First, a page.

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Equity for all with the 5E instructional model and technology

A science educator explains how to extend student learning through the 5E instructional model

5 min read


Equity for all with the 5E instructional model and technology

Unsplash/JJ YIng

Prince William County is the 19th wealthiest county in the US, as determined by median household income in 2016. Based on that, our school system must be the land of plenty! Looking deeper, our data tell a far more complex story. Over 40% of our 90,000 students are economically disadvantaged. Nearly 26% are English-language Learners. Almost 13% of our students have disabilities. The rich diversity of our student body is what makes it so wonderful, but we still have equity gaps we have yet to fully close, especially for our most vulnerable students. National data indicate that my school division is not alone.

As a science professional development specialist, I work to support teachers and help expand their practice. This frequently involves building comfort with educational technology. Much of the PD I design is centered around the BSCS 5E Instructional Model. One of the technology resources we have available is Discovery Education Experience, a platform that provides access to teaching strategies and streaming media sources aligned to our curriculum. I will talk about the platform and how I combine it with 5E during my presentation at Discovery Education’s upcoming Fall VirtCon.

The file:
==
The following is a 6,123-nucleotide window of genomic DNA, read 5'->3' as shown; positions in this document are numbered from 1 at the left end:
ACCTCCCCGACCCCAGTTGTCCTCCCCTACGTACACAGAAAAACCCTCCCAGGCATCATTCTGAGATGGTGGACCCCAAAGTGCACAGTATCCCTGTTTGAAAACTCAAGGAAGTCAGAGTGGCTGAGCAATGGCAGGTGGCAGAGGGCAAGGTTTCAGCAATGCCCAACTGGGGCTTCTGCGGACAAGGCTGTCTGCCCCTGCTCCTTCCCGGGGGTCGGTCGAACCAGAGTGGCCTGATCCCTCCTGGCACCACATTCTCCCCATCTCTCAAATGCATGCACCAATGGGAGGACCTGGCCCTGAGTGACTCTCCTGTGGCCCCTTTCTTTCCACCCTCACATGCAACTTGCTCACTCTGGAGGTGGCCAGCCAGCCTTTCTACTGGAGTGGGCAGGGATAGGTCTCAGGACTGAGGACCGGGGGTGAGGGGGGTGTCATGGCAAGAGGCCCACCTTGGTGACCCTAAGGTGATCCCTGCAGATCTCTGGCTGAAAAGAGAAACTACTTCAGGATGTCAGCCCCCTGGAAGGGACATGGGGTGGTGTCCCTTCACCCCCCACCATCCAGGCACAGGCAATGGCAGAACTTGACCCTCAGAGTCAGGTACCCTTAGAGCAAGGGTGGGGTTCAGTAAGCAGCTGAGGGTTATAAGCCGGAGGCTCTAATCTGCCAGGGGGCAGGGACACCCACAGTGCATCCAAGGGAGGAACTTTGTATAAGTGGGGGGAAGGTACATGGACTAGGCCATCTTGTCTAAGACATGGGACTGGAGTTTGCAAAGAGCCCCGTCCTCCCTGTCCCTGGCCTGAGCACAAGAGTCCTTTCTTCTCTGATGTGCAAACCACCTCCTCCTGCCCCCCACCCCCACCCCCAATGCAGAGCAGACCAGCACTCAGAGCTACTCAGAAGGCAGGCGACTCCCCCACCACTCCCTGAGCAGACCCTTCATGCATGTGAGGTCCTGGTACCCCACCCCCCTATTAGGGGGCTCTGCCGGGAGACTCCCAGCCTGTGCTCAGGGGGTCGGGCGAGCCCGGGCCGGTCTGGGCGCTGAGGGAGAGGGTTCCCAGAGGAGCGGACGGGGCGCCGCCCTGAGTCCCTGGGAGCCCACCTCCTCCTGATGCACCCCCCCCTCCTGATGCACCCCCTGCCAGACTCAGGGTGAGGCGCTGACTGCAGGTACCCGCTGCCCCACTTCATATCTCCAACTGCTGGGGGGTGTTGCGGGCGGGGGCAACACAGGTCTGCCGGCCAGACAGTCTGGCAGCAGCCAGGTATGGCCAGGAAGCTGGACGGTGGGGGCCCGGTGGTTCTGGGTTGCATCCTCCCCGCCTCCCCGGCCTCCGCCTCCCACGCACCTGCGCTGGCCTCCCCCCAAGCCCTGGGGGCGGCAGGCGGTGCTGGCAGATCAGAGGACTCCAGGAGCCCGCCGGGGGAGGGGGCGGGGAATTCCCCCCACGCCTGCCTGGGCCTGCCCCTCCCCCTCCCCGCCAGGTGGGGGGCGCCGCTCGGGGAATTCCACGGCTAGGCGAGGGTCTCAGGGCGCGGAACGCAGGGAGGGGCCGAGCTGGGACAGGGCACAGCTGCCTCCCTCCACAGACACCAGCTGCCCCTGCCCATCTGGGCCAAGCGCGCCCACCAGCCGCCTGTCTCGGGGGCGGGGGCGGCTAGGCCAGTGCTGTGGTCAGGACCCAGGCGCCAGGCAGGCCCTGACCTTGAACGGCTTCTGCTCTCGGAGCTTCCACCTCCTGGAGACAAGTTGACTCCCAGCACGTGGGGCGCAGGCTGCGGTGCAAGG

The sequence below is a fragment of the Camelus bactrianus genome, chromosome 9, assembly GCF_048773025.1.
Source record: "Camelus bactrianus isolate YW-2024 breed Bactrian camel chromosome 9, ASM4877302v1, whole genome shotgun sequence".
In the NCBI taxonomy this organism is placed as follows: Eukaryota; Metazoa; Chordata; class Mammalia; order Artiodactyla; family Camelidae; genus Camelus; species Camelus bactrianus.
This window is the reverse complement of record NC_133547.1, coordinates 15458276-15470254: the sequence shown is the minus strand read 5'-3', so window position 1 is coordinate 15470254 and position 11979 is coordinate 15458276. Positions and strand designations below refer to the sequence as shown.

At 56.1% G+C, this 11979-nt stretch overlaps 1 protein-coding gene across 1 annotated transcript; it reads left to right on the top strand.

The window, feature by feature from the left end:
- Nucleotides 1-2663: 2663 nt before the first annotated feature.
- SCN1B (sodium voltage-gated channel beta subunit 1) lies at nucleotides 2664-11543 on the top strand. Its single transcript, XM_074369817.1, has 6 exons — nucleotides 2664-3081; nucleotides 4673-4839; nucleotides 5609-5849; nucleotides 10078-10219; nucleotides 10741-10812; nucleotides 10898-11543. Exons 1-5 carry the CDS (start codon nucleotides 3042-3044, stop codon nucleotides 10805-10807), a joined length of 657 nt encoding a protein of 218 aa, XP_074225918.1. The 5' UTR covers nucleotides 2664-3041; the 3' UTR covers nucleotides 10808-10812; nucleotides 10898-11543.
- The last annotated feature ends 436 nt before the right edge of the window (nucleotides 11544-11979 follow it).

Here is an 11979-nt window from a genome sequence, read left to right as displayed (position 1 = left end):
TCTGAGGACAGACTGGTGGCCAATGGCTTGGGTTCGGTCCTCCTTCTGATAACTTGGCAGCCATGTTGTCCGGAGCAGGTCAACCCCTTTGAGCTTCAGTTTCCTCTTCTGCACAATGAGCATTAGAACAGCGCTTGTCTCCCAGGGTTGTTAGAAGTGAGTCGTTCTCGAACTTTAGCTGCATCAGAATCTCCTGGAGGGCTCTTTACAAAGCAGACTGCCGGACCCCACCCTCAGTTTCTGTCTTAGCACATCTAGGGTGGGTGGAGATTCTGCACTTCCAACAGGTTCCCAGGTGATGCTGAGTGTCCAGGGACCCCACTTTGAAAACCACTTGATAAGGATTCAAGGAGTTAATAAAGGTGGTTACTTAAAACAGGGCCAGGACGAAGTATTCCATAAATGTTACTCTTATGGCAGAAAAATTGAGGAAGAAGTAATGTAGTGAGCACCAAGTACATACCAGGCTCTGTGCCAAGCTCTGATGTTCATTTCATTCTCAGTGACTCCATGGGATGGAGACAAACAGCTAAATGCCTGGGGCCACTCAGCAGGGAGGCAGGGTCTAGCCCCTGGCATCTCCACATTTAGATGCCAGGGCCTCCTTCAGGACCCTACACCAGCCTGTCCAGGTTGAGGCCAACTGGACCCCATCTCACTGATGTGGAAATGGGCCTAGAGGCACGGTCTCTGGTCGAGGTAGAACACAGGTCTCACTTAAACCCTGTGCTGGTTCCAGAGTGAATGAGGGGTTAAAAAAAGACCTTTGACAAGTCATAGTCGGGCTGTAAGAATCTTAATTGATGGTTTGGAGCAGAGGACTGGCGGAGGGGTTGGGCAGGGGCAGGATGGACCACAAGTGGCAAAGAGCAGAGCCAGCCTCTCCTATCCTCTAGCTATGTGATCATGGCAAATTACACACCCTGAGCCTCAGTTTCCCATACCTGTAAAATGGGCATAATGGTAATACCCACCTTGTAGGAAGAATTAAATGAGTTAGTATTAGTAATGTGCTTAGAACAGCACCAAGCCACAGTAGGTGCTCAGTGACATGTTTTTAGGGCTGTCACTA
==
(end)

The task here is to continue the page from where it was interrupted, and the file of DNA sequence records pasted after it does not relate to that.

The 5E model was originally developed for the biological sciences. Although it nicely complements the tenets of science inquiry, it is based on principles of constructivism that apply to any academic discipline. Learning does not happen unless the learner constructs meaning, and the learner’s experiences are the construction materials. Considering equity alongside those ideas, this casts teachers as engineers of the common experiences with which they intend students to construct learning.  Here are some ways educators can combine the 5E Framework with Discovery Education resources to deepen student learning.


The 5E cycle beings with piquing students’ interest and encouraging questions. In a science classroom, a discrepant event or demonstration might be the perfect stimulus, but science teachers are not the only ones who want kids to ask “Why did that happen?” Educators from any discipline might rely on a thought-provoking quote, image, music, or video to get things going. One of my favorite options through Discovery Education is their Virtual Field Trip series. Providing students with an insider view of a place they may never otherwise go creates an opportunity to ask questions. What do I already know? What else can I learn?